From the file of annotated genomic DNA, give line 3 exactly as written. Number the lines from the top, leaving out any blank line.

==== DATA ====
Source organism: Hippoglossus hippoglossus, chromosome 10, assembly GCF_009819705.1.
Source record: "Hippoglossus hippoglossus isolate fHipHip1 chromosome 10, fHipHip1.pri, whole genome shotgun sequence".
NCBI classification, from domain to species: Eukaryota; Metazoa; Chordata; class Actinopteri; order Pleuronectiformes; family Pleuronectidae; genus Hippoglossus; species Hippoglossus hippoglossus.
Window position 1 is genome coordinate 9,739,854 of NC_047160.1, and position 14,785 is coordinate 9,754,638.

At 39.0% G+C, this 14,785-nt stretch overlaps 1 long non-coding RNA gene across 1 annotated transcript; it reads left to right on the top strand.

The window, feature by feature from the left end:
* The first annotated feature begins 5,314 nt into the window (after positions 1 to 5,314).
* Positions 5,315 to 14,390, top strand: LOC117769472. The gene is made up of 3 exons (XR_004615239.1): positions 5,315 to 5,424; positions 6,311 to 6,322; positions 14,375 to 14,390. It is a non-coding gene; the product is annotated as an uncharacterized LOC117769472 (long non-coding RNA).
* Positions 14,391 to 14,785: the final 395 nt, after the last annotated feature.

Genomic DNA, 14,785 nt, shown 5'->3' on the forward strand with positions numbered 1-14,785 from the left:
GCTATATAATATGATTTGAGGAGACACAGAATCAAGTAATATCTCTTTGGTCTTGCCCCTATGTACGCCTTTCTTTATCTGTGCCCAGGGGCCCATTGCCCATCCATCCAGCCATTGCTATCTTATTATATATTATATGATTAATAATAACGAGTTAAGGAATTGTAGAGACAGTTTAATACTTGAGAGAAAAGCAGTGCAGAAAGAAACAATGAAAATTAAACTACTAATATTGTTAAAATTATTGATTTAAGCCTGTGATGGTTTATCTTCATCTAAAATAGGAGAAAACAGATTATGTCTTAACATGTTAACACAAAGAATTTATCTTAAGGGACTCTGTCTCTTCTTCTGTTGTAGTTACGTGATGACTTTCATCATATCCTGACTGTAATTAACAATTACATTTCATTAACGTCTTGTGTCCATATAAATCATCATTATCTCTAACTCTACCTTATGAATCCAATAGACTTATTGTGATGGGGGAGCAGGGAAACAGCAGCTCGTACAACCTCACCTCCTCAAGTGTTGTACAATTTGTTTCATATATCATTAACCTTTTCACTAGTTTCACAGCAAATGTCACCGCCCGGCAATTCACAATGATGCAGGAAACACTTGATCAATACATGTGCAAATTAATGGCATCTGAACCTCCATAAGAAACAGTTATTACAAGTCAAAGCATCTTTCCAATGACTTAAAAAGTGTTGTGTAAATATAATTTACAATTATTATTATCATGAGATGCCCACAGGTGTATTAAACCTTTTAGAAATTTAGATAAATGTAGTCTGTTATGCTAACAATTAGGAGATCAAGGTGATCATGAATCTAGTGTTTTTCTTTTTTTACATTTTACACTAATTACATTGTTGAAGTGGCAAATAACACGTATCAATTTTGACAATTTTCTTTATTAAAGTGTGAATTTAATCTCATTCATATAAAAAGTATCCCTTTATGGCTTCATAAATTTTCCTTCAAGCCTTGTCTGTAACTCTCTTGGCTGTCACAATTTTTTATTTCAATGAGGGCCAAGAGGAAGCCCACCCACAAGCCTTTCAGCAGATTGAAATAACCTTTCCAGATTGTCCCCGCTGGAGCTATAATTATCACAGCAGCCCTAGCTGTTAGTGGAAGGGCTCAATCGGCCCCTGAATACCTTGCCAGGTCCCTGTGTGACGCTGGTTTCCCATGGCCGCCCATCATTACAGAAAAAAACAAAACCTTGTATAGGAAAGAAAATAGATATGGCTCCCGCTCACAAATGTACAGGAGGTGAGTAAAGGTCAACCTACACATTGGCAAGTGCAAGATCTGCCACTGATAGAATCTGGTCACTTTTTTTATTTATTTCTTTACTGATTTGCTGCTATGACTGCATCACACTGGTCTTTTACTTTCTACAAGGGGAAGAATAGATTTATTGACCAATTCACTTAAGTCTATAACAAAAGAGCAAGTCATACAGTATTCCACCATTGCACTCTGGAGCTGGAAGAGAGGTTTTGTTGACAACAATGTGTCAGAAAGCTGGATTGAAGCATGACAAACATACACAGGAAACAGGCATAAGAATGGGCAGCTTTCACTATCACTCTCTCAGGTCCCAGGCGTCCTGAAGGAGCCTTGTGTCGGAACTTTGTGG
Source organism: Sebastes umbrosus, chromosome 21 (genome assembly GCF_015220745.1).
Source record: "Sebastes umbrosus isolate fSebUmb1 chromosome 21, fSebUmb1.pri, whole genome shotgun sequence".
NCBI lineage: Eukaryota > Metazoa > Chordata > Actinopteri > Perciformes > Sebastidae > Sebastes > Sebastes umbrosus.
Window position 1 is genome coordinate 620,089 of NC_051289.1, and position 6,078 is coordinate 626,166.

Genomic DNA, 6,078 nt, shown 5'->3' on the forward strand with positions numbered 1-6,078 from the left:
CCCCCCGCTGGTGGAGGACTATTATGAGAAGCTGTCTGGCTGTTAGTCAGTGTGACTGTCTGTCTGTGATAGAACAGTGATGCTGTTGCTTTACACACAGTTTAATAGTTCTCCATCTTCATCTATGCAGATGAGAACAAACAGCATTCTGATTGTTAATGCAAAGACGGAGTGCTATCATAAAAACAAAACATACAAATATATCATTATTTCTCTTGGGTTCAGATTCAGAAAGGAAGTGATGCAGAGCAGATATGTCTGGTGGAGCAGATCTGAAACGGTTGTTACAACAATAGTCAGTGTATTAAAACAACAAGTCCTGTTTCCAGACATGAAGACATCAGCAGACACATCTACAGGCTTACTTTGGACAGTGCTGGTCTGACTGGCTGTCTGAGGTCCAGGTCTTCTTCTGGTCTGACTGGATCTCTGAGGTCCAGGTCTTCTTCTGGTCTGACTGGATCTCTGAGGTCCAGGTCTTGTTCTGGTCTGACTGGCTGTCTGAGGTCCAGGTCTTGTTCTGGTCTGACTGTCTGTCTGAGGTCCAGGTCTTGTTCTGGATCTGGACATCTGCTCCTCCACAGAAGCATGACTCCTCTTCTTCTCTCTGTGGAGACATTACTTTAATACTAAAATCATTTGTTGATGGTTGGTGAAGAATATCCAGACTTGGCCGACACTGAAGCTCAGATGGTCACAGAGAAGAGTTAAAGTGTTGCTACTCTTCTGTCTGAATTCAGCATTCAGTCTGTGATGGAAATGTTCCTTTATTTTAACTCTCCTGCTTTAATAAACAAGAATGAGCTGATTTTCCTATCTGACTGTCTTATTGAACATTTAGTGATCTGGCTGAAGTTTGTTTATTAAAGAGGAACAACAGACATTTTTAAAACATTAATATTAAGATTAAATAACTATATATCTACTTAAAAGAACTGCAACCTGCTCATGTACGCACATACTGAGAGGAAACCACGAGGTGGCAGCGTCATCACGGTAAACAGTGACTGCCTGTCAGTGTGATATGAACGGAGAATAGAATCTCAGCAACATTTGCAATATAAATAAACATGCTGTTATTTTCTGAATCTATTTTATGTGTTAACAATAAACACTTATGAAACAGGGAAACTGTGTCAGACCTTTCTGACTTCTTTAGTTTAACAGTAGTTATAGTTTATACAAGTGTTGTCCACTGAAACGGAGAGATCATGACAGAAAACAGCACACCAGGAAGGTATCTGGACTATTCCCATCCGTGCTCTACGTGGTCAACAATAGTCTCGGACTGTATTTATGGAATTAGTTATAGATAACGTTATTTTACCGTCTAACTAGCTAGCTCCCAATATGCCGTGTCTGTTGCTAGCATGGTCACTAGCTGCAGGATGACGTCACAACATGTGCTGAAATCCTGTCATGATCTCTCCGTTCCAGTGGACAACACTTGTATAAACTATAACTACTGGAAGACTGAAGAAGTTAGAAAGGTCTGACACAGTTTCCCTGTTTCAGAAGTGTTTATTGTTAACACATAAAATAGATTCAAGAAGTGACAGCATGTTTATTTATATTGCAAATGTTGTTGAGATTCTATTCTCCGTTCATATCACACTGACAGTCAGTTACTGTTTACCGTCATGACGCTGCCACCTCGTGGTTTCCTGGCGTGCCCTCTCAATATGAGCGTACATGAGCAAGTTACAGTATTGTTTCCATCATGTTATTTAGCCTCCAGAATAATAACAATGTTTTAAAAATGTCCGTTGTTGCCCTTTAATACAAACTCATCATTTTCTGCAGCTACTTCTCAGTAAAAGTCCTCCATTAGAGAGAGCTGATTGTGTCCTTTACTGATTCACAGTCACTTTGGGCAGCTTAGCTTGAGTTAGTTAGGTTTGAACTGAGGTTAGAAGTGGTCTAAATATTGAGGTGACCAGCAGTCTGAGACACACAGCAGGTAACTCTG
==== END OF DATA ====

NCBI classification, from domain to species: Eukaryota; Metazoa; Chordata; class Actinopteri; order Pleuronectiformes; family Pleuronectidae; genus Hippoglossus; species Hippoglossus hippoglossus.